This page describes the steps a Developer should take to fetch Spinnaker’s codebase and get set up to work on it.
Follow the contributing guidelines if you plan to submit your work as a patch to the open source project.
This guide assumes you have access to a machine with a minimum specification of:
This guide has been tested against a machine with these specifications but it’s feasible to develop Spinnaker on different flavors of Linux and with fewer resources, depending on what you’re working on.
The following steps will install Spinnaker’s management tool, Halyard, fetch Spinnaker’s codebase, and perform just enough configuration to get Spinnaker up and running.
Each of these steps will take between 5 and 30 minutes to finish and may require you to do multiple things, such as installing CLI tools or configuring service accounts. A good way to approach this process is to open a step in its own browser tab and then work through it to completion, closing it (and any others you’ve opened in support of it) once it’s done.
hal deploy apply
Halyard creates a directory at
~/dev/spinnaker with the following contents:
.pidfiles, one for each service that is running
scripts directory contains scripts to start and stop each individual service. For
~/dev/spinnaker/scripts/deck-stop.sh will kill the Deck process and
deck.pid file. Running
~/dev/spinnaker/scripts/deck-start.sh will restart Deck
and recreate its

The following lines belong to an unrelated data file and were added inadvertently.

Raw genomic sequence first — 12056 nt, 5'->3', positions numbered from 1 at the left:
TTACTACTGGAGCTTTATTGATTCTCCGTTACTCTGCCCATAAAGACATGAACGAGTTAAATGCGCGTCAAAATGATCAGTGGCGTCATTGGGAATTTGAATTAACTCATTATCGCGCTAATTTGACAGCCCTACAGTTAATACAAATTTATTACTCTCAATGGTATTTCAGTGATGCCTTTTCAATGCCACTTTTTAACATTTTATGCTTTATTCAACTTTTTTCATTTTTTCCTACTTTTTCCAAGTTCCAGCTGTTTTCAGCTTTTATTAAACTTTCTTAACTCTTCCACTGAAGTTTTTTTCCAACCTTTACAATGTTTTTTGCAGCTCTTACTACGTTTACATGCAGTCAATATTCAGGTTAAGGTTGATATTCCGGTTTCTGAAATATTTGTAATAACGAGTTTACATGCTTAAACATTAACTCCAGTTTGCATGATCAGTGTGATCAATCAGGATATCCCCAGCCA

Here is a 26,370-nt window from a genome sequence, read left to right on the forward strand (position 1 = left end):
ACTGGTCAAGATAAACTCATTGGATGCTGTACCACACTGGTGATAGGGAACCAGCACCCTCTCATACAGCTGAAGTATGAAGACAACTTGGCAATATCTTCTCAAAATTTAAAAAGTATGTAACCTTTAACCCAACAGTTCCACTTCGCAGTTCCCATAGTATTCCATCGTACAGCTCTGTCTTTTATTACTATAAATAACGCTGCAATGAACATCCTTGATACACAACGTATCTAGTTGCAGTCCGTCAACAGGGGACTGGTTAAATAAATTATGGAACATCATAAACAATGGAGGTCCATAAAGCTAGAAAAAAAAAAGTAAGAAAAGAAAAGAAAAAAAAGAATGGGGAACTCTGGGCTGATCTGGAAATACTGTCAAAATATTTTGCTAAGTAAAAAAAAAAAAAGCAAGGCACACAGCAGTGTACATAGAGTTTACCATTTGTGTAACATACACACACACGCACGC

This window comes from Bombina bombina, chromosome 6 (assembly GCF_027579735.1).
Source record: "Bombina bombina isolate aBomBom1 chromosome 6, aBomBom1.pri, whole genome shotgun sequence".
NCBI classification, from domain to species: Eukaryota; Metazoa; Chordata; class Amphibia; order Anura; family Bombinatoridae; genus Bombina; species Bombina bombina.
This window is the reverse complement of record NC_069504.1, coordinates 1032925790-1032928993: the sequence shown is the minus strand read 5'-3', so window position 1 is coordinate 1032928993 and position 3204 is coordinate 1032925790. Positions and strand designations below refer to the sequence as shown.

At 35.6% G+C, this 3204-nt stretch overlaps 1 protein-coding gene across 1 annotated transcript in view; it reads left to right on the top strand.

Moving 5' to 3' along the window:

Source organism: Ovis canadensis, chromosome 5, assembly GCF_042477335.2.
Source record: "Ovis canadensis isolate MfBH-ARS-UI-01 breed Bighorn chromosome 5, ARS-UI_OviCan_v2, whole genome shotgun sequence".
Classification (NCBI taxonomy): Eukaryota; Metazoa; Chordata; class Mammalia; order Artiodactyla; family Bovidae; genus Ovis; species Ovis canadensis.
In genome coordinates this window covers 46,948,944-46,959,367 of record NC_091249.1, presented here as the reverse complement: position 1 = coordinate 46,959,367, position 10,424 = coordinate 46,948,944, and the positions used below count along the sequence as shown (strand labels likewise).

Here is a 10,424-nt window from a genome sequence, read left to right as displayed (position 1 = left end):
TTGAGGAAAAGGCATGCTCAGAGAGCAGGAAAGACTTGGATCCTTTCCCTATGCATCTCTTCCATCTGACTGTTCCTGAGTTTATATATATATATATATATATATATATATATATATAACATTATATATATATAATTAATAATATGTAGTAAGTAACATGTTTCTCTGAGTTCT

The final step,
hal deploy apply, checks out the git repos for each service and launches
Spinnaker. You can then access the Deck UI by visiting
Halyard will figure out how to individually configure each of Spinnaker’s services based on the settings you give it. You can change Halyard settings with the
halcommand but it’s also worth knowing that Halyard configuration lives in the
~/.haldirectory and that the configuration it generates for each service is placed in the
~/.spinnakerdirectory. This guide won’t go into further detail on this but you can read more about Halyard configuration here .
Once you have a working LocalGit deployment you can begin to make changes to the codebase. After you’ve made edits in the code of a service you can see those changes reflected by restarting the service you’ve modified.
To restart a service call
hal deploy apply --service-names clouddriver, replacing
with whichever service you want to restart. The only service that does not require this kind
of restart is Deck; its webserver watches for file changes and re-compiles the application as
Import the project into IntelliJ:
Project from Existing Sources
If your IntelliJ project becomes broken for any reason then a quick fix is to clean your workspace and delete all files that git doesn’t already know about:
git clean -dnxf -e '*.iml' -e '*.ipr' -e '*.iws'to perform a dry-run.
git clean -dxf -e '*.iml' -e '*.ipr' -e '*.iws'to perform the deletion.
Each Java service can be configured to listen for a debugger. To start the JVM in debug
mode, set the Java system property
The JVM will then listen for a debugger to be attached on a port specific to that service. The service-specific debug ports are as follows:
The JVM will not wait for the debugger to be attached before starting a service; the relevant
JVM arguments can be seen and modified as needed in the service’s